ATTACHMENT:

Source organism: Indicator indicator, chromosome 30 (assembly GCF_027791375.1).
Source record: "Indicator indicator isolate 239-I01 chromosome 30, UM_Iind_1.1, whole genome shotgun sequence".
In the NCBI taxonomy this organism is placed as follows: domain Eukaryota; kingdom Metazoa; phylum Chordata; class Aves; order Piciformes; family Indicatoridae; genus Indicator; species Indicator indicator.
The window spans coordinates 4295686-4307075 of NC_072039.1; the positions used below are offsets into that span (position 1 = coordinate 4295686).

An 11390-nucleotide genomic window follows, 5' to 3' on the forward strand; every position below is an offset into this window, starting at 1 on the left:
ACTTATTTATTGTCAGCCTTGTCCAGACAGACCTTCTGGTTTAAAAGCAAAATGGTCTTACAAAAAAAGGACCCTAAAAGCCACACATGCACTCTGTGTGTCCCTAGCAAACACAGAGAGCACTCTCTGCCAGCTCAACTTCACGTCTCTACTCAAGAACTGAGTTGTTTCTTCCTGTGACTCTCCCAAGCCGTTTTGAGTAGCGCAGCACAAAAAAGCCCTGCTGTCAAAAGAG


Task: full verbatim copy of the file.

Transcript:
Source organism: Indicator indicator, chromosome 30 (assembly GCF_027791375.1).
Source record: "Indicator indicator isolate 239-I01 chromosome 30, UM_Iind_1.1, whole genome shotgun sequence".
In the NCBI taxonomy this organism is placed as follows: domain Eukaryota; kingdom Metazoa; phylum Chordata; class Aves; order Piciformes; family Indicatoridae; genus Indicator; species Indicator indicator.
The window spans coordinates 4295686-4307075 of NC_072039.1; the positions used below are offsets into that span (position 1 = coordinate 4295686).

An 11390-nucleotide genomic window follows, 5' to 3' on the forward strand; every position below is an offset into this window, starting at 1 on the left:
ACTTATTTATTGTCAGCCTTGTCCAGACAGACCTTCTGGTTTAAAAGCAAAATGGTCTTACAAAAAAAGGACCCTAAAAGCCACACATGCACTCTGTGTGTCCCTAGCAAACACAGAGAGCACTCTCTGCCAGCTCAACTTCACGTCTCTACTCAAGAACTGAGTTGTTTCTTCCTGTGACTCTCCCAAGCCGTTTTGAGTAGCGCAGCACAAAAAAGCCCTGCTGTCAAAAGAG